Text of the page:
Management of Insulinomas: Analysis from a Tertiary Care Referral Center in India

Paul, Thomas V.; Jacob, Jubbin J.; Vasan, Senthil K.; Thomas, Nihal; Rajarathnam, Simon; Selvan, Ben; Paul, M. J.; Abraham, Deepak; Nair, Aravindan; Seshadri, M.S.
April 2008
World Journal of Surgery;Apr2008, Vol. 32 Issue 4, p576
Academic Journal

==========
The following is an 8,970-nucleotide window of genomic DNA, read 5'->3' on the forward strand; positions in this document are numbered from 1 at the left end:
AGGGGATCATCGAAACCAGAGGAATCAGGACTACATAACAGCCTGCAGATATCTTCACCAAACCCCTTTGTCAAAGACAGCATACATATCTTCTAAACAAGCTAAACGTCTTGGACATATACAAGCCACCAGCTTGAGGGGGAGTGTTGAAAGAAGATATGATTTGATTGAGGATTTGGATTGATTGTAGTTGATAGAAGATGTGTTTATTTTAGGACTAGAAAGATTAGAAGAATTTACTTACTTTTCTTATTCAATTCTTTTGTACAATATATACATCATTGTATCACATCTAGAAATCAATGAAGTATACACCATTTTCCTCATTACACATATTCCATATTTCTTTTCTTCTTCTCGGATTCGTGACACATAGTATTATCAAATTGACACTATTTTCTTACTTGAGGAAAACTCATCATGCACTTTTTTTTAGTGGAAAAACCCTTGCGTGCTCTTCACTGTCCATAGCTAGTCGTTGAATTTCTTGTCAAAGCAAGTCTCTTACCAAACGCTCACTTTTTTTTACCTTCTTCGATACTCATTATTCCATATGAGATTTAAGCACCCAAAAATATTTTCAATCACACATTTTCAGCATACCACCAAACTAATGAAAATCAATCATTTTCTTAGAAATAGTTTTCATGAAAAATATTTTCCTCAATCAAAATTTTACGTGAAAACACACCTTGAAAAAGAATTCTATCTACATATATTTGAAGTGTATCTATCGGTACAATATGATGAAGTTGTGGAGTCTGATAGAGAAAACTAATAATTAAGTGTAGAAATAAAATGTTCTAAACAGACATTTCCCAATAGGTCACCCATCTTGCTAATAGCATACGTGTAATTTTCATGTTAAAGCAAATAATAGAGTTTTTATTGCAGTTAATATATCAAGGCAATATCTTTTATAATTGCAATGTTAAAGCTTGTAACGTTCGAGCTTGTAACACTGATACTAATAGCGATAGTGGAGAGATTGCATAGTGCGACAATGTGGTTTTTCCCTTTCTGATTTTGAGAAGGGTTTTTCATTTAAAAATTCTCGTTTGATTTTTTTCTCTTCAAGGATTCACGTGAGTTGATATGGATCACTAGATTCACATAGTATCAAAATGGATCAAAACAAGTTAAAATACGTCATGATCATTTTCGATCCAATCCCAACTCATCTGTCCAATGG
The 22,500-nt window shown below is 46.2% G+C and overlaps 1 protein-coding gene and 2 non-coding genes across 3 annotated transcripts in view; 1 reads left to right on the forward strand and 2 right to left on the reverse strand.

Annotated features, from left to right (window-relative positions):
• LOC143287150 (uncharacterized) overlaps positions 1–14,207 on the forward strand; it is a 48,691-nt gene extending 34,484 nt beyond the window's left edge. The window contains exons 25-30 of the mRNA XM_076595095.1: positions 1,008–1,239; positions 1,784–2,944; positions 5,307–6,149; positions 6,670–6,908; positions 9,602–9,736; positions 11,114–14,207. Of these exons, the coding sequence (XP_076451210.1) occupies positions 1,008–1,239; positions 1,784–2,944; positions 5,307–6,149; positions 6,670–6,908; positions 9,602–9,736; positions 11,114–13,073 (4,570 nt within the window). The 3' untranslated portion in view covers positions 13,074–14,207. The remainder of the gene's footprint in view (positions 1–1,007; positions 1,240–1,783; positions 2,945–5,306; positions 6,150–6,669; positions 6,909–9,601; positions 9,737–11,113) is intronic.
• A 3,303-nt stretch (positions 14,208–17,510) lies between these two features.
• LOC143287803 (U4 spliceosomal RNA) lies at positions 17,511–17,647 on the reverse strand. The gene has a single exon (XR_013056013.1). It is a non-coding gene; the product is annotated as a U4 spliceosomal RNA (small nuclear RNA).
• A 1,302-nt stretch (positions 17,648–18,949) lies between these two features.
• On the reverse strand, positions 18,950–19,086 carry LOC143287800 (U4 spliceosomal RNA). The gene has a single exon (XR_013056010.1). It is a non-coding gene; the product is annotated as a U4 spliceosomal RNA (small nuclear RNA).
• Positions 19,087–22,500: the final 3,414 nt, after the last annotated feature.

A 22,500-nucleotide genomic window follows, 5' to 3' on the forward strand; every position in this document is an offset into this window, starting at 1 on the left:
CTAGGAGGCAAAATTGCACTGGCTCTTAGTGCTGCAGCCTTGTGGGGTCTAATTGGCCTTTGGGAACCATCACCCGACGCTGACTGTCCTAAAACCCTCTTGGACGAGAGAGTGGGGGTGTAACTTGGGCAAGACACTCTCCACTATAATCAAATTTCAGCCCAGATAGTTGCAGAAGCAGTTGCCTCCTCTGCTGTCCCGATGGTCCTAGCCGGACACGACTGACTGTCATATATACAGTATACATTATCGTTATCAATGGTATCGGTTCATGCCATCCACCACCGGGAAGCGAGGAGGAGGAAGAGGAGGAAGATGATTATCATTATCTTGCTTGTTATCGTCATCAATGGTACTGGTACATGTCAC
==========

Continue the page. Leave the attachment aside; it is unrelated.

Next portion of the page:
The aim of this study was to describe the localization and management of patients with pancreatic insulinomas and determine the most effective localization and surgical techniques in the presence of significant financial constraints in the patient population. We retrospectively reviewed the case records of 18 patients with insulinomas treated at our institution over a period of 10 years. The medical records were reviewed for demographic data, clinical presentation, biochemistry, details of localization studies, intraoperative findings, postoperative outcome, and long-term follow-up. The sensitivities of the various localization procedures were calculated using the intraoperative findings as the gold standard. There were 10 men and 8 women in the study, with a median age of 43 years. All patients underwent a supervised 72-hour fast and developed symptomatic hypoglycemia within 48 hours. An average of 1.9 localization procedures was performed per patient. Computed tomography (CT) had a sensitivity of 62% and specificity of 100%. Magnetic resonance imaging and digital subtraction angiography had specificities of 85% and 100%, respectively, with a specificity of 66% and 50%, respectively. Fourteen patients underwent surgery. Intraoperatively the excised tumor was palpable in nine patients, and all patients had postoperative euglycemia. In five patients the tumor was not palpable during the time of surgery; three of these patients underwent blind distal pancreactomy, with two patients having persistent hypoglycemia during the postoperative period. Two patients had a negative exploratory laparotomy. Patients with a surgical cure were followed up for a mean period of 24 months. On the background of financial constraints in connection with patient care, CT scanning is a cost-effective option with good specificity. Intraoperative palpation of the tumor and enucleation is the most effective technique for surgical cure. Blind distal pancreactomy is not advocated for tumors that are not localized intraoperatively.


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